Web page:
The 100-year-old bear skulls in the Kansas University Natural History Museum might seem like archaic artifacts.
But using new DNA technology, researchers are using the skulls to help determine what caused the extinction of a bear species.
The project is just one sign that even though Dyche Hall turns 100 years old this year -- and some of its specimens are older than that -- the collections it houses are far from irrelevant.
"To some people, the specimens are dead animals in drawers," said Leonard Krishtalka, the museum's director. "But what they really are is a library of life. They document existence for past researchers, current researchers and future researchers."
The museum celebrated the building's 100th anniversary with an invitation-only reception Dec. 5.
The Historic Mount Oread Fund also helped finance a book, compiled by Carol Shankel and Barbara Watkins, that commemorates the centennial. It is for sale at the museum and local bookstores.
And a new exhibit on the fifth floor of Dyche Hall offers a glimpse into the vast collection -- the museum and its research center have more than 7 million specimens -- and into the bygone days of science.
The exhibit includes a pressed daisy collected in 1861 by Francis Snow, the former chancellor who taught math and science at KU. It also includes animals preserved in ethanol and glycerin, many of which have been around as long as the building.
And at one end is a rusty harpoon used by Lewis Lindsay Dyche, a world-renowned professor whose expeditions helped lay the groundwork for the museum's collections.
Although some of the methods of science have advanced over the years, Brad Kemp, assistant museum director, said the exhibit was meant to show that the basics of science weren't much different than they were 100 years ago.
"The more things change, the more they stay the same," he said.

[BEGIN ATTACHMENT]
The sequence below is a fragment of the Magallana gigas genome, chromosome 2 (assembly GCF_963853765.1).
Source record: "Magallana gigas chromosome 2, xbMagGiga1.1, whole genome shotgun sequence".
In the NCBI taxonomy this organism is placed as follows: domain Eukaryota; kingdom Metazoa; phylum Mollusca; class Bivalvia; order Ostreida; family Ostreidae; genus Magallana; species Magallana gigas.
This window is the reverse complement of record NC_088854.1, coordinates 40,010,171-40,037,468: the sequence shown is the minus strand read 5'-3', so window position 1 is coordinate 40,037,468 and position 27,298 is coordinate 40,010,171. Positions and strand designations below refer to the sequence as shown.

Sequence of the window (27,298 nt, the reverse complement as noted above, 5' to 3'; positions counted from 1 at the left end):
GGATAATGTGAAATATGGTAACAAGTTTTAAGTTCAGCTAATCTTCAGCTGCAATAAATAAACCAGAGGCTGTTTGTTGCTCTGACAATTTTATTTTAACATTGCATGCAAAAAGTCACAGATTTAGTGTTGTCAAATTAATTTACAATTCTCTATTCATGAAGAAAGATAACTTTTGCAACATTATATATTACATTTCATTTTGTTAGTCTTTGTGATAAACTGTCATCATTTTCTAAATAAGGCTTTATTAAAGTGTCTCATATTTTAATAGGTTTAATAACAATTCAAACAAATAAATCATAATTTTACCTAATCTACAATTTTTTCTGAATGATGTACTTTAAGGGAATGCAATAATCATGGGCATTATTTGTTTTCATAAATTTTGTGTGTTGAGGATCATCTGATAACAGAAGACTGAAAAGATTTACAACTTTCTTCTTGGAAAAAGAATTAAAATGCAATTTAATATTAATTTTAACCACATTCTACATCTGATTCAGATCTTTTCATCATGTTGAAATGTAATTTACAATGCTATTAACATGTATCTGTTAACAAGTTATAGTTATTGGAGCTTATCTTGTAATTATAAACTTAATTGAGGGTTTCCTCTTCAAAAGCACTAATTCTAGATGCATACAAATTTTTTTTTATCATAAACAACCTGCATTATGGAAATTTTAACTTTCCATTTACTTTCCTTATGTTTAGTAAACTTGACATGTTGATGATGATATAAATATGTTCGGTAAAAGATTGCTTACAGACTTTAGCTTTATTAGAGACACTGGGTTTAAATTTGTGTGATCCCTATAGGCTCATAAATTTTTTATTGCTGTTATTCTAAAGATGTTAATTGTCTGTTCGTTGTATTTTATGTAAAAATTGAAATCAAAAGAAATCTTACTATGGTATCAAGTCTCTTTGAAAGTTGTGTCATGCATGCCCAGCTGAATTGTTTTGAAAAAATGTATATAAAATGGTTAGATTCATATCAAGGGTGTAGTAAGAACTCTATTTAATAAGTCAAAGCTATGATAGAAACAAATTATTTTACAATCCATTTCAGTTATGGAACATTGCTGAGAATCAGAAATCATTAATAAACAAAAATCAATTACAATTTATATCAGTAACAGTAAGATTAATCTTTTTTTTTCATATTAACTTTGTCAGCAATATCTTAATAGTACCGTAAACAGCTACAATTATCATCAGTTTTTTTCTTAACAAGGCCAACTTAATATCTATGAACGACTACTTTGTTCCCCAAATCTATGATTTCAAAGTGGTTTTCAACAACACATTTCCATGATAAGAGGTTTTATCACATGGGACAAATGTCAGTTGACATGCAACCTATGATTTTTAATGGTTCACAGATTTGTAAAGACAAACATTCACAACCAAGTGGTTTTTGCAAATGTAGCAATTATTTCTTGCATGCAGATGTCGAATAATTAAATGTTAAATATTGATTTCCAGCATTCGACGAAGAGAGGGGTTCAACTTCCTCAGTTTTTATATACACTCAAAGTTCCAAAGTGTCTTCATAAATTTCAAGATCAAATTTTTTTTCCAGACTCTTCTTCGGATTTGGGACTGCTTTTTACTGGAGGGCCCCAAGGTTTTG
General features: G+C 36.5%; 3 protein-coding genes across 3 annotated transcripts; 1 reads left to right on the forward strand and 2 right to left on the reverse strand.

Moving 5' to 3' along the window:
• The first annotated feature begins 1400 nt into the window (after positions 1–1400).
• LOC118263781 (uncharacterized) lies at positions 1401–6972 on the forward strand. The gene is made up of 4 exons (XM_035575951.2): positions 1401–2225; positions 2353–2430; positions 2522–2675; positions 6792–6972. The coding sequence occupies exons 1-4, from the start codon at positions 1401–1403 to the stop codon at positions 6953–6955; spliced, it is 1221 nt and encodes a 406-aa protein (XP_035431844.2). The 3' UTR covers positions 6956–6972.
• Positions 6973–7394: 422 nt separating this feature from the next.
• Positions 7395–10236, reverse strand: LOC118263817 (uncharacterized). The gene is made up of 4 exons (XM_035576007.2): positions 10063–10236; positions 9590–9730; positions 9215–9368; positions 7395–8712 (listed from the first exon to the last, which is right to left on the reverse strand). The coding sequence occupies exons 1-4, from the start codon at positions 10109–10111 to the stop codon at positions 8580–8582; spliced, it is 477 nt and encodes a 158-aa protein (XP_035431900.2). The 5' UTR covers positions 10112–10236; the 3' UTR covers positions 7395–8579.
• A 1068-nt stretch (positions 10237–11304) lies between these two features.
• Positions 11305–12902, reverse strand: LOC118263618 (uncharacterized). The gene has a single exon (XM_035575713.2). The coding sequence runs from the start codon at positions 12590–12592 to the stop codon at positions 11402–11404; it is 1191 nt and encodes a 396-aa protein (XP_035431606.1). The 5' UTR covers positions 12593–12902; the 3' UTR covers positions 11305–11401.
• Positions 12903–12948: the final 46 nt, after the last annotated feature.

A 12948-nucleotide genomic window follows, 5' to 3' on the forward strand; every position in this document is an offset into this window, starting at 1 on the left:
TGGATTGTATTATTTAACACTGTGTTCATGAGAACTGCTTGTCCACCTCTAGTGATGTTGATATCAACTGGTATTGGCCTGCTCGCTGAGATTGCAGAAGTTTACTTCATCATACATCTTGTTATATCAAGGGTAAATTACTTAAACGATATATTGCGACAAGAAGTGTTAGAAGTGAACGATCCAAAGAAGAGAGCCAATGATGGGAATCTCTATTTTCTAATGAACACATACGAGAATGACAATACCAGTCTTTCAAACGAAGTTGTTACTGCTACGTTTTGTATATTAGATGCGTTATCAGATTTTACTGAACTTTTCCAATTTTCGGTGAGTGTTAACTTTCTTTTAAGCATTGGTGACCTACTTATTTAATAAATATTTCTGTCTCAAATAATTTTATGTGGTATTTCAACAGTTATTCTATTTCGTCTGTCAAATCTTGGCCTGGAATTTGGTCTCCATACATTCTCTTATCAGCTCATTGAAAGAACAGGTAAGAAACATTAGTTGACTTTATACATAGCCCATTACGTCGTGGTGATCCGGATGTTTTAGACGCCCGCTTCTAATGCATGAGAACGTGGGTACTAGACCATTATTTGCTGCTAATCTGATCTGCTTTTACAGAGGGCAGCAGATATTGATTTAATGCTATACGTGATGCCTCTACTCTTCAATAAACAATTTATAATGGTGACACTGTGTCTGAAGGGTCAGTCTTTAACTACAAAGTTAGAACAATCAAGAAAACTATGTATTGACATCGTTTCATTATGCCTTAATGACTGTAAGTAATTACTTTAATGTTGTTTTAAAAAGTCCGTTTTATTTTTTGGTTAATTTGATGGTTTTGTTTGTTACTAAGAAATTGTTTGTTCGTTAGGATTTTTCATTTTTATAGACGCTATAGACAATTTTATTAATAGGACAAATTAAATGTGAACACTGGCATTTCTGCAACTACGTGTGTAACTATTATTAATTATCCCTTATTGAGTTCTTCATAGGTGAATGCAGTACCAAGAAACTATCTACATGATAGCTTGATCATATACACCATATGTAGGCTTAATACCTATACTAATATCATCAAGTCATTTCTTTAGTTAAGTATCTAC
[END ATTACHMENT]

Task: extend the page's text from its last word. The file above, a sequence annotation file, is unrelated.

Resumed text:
The entrance to the museum has the date 1901, when the stone was carved, but the building wasn't dedicated until 1903. The Legislature spent $75,000 on the project.
It is one of the oldest buildings on campus. Spooner Hall, constructed in 1894, still stands across the street. The only other structure older is the 1887 Powerhouse, which has been partially demolished to construct a new Hall Center for the Humanities.
The names of four famous scientists -- Edward Drinker Cope, Jean Louis Rodolphe Agassiz, Charles Darwin and Thomas Henry Huxley -- grace the building. Two others -- Asa Gray and John James Audubon -- on the building's north side were covered by an 1963 expansion of Dyche Hall.
The ornate construction also included 12 original "grotesques," a cousin to gargoyles. Eight remain on the building.
Inside, scientists installed the large panorama of taxidermic animals that exists as a centerpiece today. Dyche had exhibited the panorama at the 1893 World's Columbian Exposition in Chicago.
A combination of those factors later led Thomas A. Gaines, author of "The Campus as a Work of Art," to call Dyche Hall the "signature structure" at KU.
Watkins, co-editor of the new book, said she agreed with the assessment.
"It's a fascinating building, and the building has a fascinating history," she said. "(The architecture) is a reflection of the time, in part, but more than that it's a reflection of the vision of the architects."
But not all is perfect at Dyche Hall.
The museum's collections are packed in the building, and researchers and specimens have overflowed into five other campus buildings.
Dyche is so old it's a challenge to control the temperature, and new grants in the area of bioinformatics -- using collection data and high-tech computers to track populations -- have made technology wiring an issue.
Goals for the KU First campaign by the KU Endowment Association include about $20 million for a new building to exhibit the museum's dinosaurs, but that money has yet to be raised.
Despite those imperfections, Krishtalka said he was proud to be part of the museum's tradition.
"I love this building," he said. "I'd rather be in this building with all of its faults than most other buildings on campus."